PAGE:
Late in 2018, I kicked off a project to dig into the history of the fantasy and science fiction genres. I returned to some of the science fiction literary criticism I had read before and picked up some new pieces as well. I decided to start my newest round of investigation with what I thought would be a simple procedure: establish what is science fiction, what is fantasy, and what is neither.
Answering this question turned out to be neither simple nor straightforward. Instead of clearly defined boundaries between science fiction and fantasy, I found instead blurry regions where those two intersected with themselves and all other genres. This should not have surprised me too much, as I regularly blend elements from many different genres in my own writing.
The other thing I discovered in reading and re-reading all that research was that the genre boundaries are heavily tied into science fiction and fantasy writers’ self-conception as a marginalized group. This idea is perhaps hard to understand in the present, particularly for anyone in their twenties or younger. We have shifted into a world where “literary merit” has been replaced by “market appeal,” and science fiction and fantasy are decidedly profitable genres. However, before roughly the turn of the millennium, when the literary establishment held more sway than market forces, there was much talk of science fiction and fantasy being relegated to the “literary ghetto.” In other words, authors attempting to write in these genres felt excluded from the systems of book reviews, and literary conferences and awards, which writers in realist genres had ready access to. Having gotten an undergraduate literature degree myself right around the turn of the millennium, I became acquainted with this “genre elitism” as a number of my professors espoused it.
What has interested me most in recent years, especially after spending three months trying to tease apart science fiction, fantasy, and realism to no avail, is just why realism got so entrenched in the literary establishment in the first place. Answering that question led me to some really interesting places.
When viewed on the other side of multiple decades, all of my conversations with individuals who believed in the superiority of realism over the fantastic came down to a relatively simple idea, whose logic goes like this:
I accept positions 1 and 2. I disagree with position 3.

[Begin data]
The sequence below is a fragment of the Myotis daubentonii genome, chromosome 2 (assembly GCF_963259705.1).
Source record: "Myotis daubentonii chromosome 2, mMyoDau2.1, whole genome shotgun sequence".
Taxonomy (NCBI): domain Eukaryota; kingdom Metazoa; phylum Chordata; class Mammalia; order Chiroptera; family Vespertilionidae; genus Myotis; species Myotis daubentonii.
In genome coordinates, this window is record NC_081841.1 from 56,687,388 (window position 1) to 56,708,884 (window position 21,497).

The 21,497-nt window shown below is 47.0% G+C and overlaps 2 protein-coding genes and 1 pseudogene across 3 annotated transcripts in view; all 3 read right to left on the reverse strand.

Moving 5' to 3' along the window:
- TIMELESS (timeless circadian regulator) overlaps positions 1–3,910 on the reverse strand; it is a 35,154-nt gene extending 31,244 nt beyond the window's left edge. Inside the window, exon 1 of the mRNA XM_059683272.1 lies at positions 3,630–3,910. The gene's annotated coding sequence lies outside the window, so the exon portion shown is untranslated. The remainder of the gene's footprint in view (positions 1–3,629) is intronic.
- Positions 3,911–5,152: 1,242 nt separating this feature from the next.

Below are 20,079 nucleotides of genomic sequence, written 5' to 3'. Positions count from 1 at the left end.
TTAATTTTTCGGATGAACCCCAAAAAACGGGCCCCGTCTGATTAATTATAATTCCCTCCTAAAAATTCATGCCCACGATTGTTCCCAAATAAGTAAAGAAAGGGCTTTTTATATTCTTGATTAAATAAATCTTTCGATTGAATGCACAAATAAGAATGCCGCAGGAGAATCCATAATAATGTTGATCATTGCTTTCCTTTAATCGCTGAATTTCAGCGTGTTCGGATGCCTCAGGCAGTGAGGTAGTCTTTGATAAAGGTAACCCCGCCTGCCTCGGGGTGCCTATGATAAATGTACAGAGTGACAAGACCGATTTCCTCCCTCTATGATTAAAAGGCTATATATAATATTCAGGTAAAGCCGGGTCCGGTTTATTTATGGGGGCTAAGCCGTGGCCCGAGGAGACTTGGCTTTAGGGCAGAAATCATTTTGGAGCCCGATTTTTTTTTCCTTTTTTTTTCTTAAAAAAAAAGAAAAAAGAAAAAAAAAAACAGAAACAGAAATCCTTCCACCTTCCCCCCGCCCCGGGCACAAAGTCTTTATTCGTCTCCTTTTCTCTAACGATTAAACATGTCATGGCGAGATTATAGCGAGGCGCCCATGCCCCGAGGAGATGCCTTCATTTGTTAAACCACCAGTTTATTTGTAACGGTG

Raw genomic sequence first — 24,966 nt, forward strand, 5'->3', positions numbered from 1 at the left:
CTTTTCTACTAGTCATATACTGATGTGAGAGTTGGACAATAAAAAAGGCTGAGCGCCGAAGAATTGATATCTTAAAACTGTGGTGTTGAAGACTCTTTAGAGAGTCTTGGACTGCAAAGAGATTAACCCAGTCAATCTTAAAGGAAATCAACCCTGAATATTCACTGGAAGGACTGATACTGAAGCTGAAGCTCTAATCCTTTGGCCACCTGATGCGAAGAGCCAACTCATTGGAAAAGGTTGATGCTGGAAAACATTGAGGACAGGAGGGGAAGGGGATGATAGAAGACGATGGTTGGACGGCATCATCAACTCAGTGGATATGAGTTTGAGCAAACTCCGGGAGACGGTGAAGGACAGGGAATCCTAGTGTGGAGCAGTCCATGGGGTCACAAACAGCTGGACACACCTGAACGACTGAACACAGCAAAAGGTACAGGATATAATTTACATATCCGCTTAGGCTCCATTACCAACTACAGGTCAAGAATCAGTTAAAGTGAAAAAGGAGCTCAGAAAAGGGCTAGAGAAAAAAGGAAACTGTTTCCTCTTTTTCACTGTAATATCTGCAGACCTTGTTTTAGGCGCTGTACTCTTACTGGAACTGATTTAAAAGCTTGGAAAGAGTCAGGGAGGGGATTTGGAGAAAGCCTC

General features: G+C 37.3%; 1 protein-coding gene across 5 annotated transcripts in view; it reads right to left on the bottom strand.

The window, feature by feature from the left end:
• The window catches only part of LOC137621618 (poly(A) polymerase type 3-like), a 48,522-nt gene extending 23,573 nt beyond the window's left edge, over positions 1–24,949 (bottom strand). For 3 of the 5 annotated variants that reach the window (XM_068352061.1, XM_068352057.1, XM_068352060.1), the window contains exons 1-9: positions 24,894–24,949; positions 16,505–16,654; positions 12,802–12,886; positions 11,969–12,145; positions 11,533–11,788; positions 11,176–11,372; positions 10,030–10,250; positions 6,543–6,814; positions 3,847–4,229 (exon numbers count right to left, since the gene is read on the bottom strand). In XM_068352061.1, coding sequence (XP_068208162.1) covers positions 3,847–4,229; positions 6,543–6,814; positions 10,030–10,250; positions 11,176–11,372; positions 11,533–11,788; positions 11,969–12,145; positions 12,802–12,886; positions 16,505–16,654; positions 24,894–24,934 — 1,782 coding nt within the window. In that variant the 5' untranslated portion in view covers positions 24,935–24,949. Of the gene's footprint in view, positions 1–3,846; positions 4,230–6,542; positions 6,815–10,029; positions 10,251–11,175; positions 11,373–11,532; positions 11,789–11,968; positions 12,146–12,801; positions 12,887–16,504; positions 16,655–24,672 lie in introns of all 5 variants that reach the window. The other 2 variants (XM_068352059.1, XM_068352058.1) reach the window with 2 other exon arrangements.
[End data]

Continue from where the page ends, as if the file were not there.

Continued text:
My position aligns closely with the first science fiction literary scholar, Darko Suvin, who understood that fantastic events can teach a reader about their real world, especially when they help the reader escape doctrinaire thinking and envisage a world of vastly different social and economic relationships1.
Consistent with prominent lines of thinking in the 1960’s and 1970’s, Suvin was mostly interested in literature that would advance democratic socialism, and his definition of science fiction has been criticized for closing the walls of science fiction too narrowly around politics and for excluding fantasy entirely.
My argument is that Suvin’s thesis is easily extended to all forms of liberated thinking, not just those narrowly concerned with economics and social class. Science fiction and fantasy, if they are well enough crafted, are capable of helping a reader think about any number of aspects of the world that could be better than they are—politics, the environment, religion, art, technology, philosophy—you name it.
And so, I find myself in an interesting place. If science fiction and fantasy can be utilized to expand a reader’s worldview about absolutely any element of the human condition, how do their boundaries relate to those of “literature?” My current conception has “literary” as a superset that includes all well-written fantasy, science fiction, realism, and every other genre, all of which have porous boundaries, with numerous works occupying the hazy, indistinct zones of overlap.
Not an easy concept to grok, for sure. Perhaps one day I’ll ask Zhivko Zhelev to craft an illustration of it. Or, better yet, perhaps I’ll invent a science fiction narrative capable of eliciting the concept. How’s that for meta?
1 Suvin, Darko. Metamorphoses of Science Fiction. Peter Lang AG.
Tags: Genre Studies Literary Criticism